Sharpfin houndshark (Triakis acutipinna)
|Also known as:||Tollo|
|Spanish:||Tollo del Ecuador|
|Size||Maximum adult male length: 90 cm (2)|
Maximum adult female length: 102 cm (2)
The sharpfin houndshark is classified as Endangered (EN) on the IUCN Red List (1).
An extremely rare and poorly understood houndshark, the sharpfin houndshark (Triakis acutipinna) is named for the sharp tips of its fins, from which the scientific name of ‘acutipinna’ is defined. Although very few descriptions of living sharpfin houndsharks have been made, the colour of a preserved specimen in alcohol indicates that it is uniformly brownish-grey on upperparts, fading to a brownish-yellow underneath. The fins are slightly darker than the body with a patch of white at the tips, and the lateral line has tiny white spots (3).
A rare and elusive shark, the sharpfin houndshark has a broad head and a rounded mouth, with tiny spiracles located behind the eyes. The gill slits are slightly arched, and this shark has conspicuous pores on its long snout. Its nostrils are separated from the mouth, and the teeth have large cusps, or projections (3).
The sharpfin houndshark, as with all houndsharks, has two moderately sized spineless dorsal fins, an anal fin, and membranes over its oval eyes (4). It also has long, narrow pectoral fins, which are curved in adults (2).
The sharpfin houndshark is endemic to Ecuador, in the Province of Manabí in the south-eastern Pacific Ocean. Its exact distribution is unknown; however, it is estimated to inhabit an area no larger than 5,000 square kilometres (1).
The sharpfin houndshark is found in tropical continental waters (1).
There is very little known about the biology and life history of the sharpfin houndshark (1). Other species in the genus Triakis are either ovoviviparous or viviparous, so it is likely that this species uses one of these reproductive strategies (3).
Species in the family Trakidae often feed primarily on invertebrates and bony fishes (4).
Small scale fisheries are common throughout Ecuador and sharks, including hound sharks, are often victims of bycatch. Sharks used to be specifically targeted by Ecuadorian fishing communities; however, this was banned in 2004. Nevertheless, catch statistics are poorly documented and there is inadequate monitoring of fishing activities (1).
Shark fins continued to be exported illegally from Ecuador, and so export of shark fins and meat from bycatch is now permitted as a means of monitoring shark catches. Small scale fisheries in the port of Daniel López are said to rarely catch the sharpfin houndshark; however, it is unknown how frequently it is caught at other fisheries (1).
There is little management of fisheries in Ecuador; however, a recently introduced national action plan for the protection of sharks, which aims to reduce the numbers of sharks caught as bycatch, as well as increasing the number of Marine Protected Areas (MPAs) off Ecuador from 13 to 15, should hopefully aid shark population recovery in this area (1) (5).
As so little is known about the sharpfin houndshark, field surveys are required to learn about its distribution and habitat, and to find out which fisheries are catching it. The rarity of this species, and its presence in exploited waters, means immediate conservation actions, such as full legal protection, may be needed to ensure this shark’s future survival (1).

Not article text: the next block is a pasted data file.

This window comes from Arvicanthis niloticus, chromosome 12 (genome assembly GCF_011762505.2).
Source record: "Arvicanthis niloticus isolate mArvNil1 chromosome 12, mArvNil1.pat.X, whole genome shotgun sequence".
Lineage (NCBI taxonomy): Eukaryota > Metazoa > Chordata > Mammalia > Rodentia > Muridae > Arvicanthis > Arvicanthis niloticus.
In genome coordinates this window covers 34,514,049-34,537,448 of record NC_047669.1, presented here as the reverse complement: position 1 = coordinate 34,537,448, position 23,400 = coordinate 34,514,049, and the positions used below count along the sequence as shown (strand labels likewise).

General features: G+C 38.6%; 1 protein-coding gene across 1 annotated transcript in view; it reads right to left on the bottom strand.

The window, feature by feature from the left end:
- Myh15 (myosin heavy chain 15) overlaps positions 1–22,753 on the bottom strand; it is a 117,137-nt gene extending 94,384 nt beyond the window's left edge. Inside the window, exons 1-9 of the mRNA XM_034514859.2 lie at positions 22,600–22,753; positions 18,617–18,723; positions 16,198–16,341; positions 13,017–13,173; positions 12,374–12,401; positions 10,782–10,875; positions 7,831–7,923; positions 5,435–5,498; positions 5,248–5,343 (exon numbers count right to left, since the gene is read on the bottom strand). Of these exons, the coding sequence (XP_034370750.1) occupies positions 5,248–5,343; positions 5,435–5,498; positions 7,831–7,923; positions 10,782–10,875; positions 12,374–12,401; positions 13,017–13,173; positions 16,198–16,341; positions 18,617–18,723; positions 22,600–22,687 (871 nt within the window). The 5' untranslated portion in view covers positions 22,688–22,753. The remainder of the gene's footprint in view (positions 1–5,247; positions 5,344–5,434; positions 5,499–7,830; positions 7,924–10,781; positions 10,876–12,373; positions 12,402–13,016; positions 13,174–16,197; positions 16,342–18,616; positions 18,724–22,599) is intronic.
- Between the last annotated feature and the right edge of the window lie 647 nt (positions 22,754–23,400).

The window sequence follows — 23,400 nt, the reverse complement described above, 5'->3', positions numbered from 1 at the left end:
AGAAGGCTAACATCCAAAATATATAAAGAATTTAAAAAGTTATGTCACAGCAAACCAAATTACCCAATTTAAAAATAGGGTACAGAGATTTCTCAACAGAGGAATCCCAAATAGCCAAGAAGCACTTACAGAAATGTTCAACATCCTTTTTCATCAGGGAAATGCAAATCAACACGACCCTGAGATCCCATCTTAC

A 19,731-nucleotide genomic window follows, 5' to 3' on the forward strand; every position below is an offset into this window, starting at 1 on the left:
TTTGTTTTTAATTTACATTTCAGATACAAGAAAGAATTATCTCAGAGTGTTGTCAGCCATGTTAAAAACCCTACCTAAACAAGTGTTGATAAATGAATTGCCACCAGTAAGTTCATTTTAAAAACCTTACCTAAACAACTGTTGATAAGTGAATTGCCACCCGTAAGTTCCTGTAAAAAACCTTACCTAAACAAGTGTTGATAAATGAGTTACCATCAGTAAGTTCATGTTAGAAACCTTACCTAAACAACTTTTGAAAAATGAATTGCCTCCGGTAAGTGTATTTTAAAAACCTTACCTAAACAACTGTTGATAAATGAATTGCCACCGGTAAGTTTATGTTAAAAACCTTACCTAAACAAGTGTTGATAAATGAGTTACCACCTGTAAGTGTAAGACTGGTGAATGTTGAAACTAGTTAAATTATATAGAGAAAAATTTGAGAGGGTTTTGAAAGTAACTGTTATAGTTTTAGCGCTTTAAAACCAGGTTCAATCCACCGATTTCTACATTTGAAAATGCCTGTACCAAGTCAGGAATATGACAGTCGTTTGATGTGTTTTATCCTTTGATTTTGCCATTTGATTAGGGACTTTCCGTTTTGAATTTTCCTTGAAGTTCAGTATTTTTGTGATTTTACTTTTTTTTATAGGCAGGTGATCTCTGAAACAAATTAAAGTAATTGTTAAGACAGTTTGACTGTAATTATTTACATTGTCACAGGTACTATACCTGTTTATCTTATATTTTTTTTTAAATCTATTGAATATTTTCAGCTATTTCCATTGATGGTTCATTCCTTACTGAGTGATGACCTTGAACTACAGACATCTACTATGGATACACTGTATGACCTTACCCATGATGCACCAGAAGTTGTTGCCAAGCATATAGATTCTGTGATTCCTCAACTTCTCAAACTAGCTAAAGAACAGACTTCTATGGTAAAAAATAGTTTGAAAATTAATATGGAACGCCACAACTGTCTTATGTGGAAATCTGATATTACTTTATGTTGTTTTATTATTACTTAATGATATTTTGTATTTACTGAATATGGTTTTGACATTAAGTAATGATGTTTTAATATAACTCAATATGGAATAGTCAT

More information on the sharpfin houndshark:
Marine Species Identification Portal - Sharpfin houndshark:
Fishbase - Sharpfin houndshark:
Learn more about the conservation of sharks and rays:
Save Our Seas Foundation:
IUCN Shark Specialist Group:
Shark Research Institute:
This information is awaiting authentication by a species expert, and will be updated as soon as possible. If you are able to help please contact:
- Anal fin: in fish, an unpaired fin on the under surface of the fish, behind the anus.
- Bycatch: in the fishing industry, the part of the catch made up of non-target species.
- Dorsal fin: the unpaired fin found on the back of the body of fish, or the raised structure on the back of most cetaceans (whales, dolphins and porpoises).
- Endemic: a species or taxonomic group that is only found in one particular country or geographic area.
- Genus: a category used in taxonomy, which is below ‘family’ and above ‘species’. A genus tends to contain species that have characteristics in common. The genus forms the first part of a ‘binomial’ Latin species name; the second part is the specific name. Invertebrates: animals with no backbone, such as insects, crustaceans, worms, molluscs, spiders, cnidarians (jellyfish, corals, sea anemones) and echinoderms.
- Invertebrates: animals with no backbone, such as insects, crustaceans, worms, molluscs, spiders, cnidarians (jellyfish, corals, sea anemones) and echinoderms.
- Lateral line: a row of receptors that can detect movement via vibrations in water. The receptors are typically embedded in the skin, and in fish they form a line along the sides of the body.
- Ovoviviparous: producing young that develop inside eggs, but the eggs hatch inside the female’s body and the young are born live.
- Pectoral fins: in fish, the pair of fins that are found on either side of the body just behind the gills. They are generally used for balancing and braking.
- Spiracles: in sharks and some other fish, small holes behind the eye through which the fish can take in water while lying on the seabed. Water enters the spiracles and is passed out over the gill openings, bypassing the mouth.
- Viviparous: giving birth to live offspring that develop inside the mother’s body.
IUCN Red List (October, 2011)
Marine Species Identification Portal (October, 2011)
- Kato, S. (1968) Triakis acutipinna (Galeoidea, Triakidae), a new species of shark from Ecuador. Copeia, 1968(2): 319-325.
Fishbase (October, 2011)
Inter-American Development Bank (November, 2011)